Sunday 25 August 2019

Debbie Reynolds 'rushed to hospital' after death of daughter Carrie Fisher

Debbie Reynolds and daughter Carrie Fisher pictured in 2003 (AP)
Debbie Reynolds and daughter Carrie Fisher pictured in 2003 (AP)
Debbie Reynolds pictured in London as she celebrated her 78th birthday

Debbie Reynolds has reportedly been rushed to hospital after suffering a suspected stroke, barely a day after the death of her daughter Carrie Fisher.

The actor and singer, 84, was making plans for a funeral at her son Todd Fisher's home in Beverley Hills when she suffered a medical emergency, revealed.

She was reportedly taken to hospital in a "fair to serious" condition after emergency services were called at around 1pm local time on Wednesday.

Joely Fisher, 49, who is Carrie's half-sister, tweeted: "God speed mama."

According to the celebrity website, Reynolds had been "distraught" since her 60-year-old daughter's death on Tuesday, three days after she suffered a heart attack on a transatlantic flight.

Rising to fame for her role playing Princess Leia in the first Star Wars films, Carrie Fisher's recent book about life on the set - in particular her affair with co-star Harrison Ford - has rocketed up the best-seller list in the hours since her death.

It came as her ex-husband, singer-songwriter Paul Simon, added his condolences. The former half of American duo Simon & Garfunkel said on Twitter: "Yesterday was a horrible day. Carrie was a special, wonderful girl. It's too soon. Paul Simon."

A Twitter account in the name of Todd, posted soon after: "My sister has graduated to heaven, but she has left us all with so much of her. It is a very sad time for my family and all her friends."

Following her daughter's death, Reynolds wrote on Facebook: "Thank you to everyone who has embraced the gifts and talents of my beloved and amazing daughter. I am grateful for your thoughts and prayers that are now guiding her to her next stop. Love Carrie's Mother."

Ford, 74, gave a heartfelt statement on Tuesday about his co-star, saying: "Carrie was one of a kind ... brilliant, original. Funny and emotionally fearless. She lived her life, bravely."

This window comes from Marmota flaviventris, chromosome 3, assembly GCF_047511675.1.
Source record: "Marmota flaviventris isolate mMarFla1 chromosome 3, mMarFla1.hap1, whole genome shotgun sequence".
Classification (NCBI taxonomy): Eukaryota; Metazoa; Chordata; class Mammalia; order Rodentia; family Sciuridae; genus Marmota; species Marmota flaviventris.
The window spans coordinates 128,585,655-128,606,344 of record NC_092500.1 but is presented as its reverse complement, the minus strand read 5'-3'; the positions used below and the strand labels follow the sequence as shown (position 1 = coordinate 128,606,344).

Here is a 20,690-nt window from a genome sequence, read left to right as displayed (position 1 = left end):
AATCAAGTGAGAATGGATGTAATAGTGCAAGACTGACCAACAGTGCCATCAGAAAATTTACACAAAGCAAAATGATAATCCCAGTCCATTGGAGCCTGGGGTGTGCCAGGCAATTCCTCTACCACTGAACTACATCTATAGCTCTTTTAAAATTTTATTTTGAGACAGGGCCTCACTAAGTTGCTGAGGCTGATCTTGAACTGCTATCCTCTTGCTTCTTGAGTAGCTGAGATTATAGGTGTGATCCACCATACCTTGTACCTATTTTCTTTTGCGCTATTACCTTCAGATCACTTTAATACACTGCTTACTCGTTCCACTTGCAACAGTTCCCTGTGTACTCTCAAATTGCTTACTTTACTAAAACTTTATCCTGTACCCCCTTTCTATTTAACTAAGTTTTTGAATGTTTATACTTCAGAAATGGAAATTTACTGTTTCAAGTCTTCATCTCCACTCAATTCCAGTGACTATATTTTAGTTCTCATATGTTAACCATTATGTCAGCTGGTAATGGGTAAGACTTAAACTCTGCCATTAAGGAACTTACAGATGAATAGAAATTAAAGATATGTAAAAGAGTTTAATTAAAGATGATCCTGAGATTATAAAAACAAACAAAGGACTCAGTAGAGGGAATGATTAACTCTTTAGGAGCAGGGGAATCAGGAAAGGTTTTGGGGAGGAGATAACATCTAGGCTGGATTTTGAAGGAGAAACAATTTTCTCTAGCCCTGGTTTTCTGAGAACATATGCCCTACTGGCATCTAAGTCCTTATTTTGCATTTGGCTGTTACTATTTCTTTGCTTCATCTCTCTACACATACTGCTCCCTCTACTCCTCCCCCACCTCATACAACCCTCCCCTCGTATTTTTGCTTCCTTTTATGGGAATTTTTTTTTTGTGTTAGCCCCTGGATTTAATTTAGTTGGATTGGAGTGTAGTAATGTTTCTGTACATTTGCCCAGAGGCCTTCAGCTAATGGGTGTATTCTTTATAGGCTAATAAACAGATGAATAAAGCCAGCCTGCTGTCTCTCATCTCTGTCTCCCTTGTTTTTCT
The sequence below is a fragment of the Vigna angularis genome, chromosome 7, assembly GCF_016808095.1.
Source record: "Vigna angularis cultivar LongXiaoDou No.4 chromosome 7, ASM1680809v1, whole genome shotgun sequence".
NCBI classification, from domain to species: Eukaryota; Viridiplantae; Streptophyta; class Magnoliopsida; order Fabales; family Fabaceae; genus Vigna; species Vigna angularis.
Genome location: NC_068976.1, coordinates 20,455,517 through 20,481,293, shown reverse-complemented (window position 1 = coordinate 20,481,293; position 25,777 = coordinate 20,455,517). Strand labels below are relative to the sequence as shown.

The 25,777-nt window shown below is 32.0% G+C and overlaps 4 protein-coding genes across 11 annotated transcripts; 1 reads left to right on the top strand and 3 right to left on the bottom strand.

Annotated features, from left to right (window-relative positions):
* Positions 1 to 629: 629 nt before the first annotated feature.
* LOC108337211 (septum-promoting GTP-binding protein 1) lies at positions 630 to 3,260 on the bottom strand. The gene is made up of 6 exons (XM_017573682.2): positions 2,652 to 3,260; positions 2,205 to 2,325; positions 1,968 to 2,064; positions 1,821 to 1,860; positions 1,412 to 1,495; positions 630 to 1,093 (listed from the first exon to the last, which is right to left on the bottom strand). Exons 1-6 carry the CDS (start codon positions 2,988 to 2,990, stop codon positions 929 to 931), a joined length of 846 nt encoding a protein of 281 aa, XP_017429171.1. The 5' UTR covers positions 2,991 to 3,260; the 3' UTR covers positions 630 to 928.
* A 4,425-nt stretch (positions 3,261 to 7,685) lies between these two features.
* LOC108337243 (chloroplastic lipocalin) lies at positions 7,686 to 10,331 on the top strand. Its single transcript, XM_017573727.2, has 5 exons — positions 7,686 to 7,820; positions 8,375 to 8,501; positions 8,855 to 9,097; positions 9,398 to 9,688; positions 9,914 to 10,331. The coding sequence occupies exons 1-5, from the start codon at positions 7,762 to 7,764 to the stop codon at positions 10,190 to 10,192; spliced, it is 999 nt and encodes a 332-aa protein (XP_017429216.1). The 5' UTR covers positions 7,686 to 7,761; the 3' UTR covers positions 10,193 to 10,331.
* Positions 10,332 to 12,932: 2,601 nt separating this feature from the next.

Fisher, who became an international screen star and sex symbol when she appeared in the first Star Wars film in 1977, died in California on Tuesday morning, a family spokesman said.

Her Star Wars legacy is set to continue as she returns as General Leia Organa in Star Wars: Episode VIII, due for release next December.

Disney, which owns the franchise, confirmed on Wednesday that "production had wrapped" on the film - which will see her reprise her role from last year's Star Wars: The Force Awakens - before her death.

John Boyega, who played Finn in A Force Awakens, said his "heart is heavy" in a post on Twitter on Wednesday morning alongside a photograph of him and Fisher.

He added: "I'm grateful that I got to know her. I'll cherish the memories, conversations and her consistent support. Rest well."

Fisher captured the hearts of a generation of young men as the blaster-toting, bikini-wearing princess and tough resistance leader in the three original Star Wars films.

Her character had a simmering romance with Ford's Han Solo throughout the films - 1977's A New Hope, 1980's The Empire Strikes Back and 1983's Return Of The Jedi - and was revealed to be the twin sister of the main character Luke Skywalker, played by Mark Hamill.

Hamill tweeted a picture of himself with Fisher from the set alongside the caption: "No words #Devastated."

Off screen, Fisher battled with drink, drugs and mental illness.

In 1987 she published her semi-autobiographical novel Postcards From The Edge about a recovering drug addict film star. It became a bestseller and was turned into a 1990 film starring an Oscar-nominated Meryl Streep, Shirley MacLaine and Dennis Quaid.

She wrote and performed in an autobiographical one-woman show, Wishful Drinking, which went to Broadway and was turned into a book.

In The Princess Diarist, s he claimed she had a three-month romance with Ford - a married father-of-two at the time - which she kept secret for 40 years.

Describing the alleged affair, which would have taken place when she was 19 and Ford was 33, she told People magazine: ''It was so intense. It was Han and Leia during the week, and Carrie and Harrison during the weekend.''

Among the numerous fan tributes made across the globe, one group created for Fisher her very own posthumous star on Hollywood Boulevard's prestigious Walk Of Fame.

Claiming a blank star on the boulevard, they stuck on the words: "May the force be with you always," laying next to it flowers and a light sabre.

Authorities have reportedly allowed the makeshift tribute to temporarily remain, finally allowing Fisher a place in the famous gallery, alongside her father Eddie Fisher and Reynolds.

PA Media

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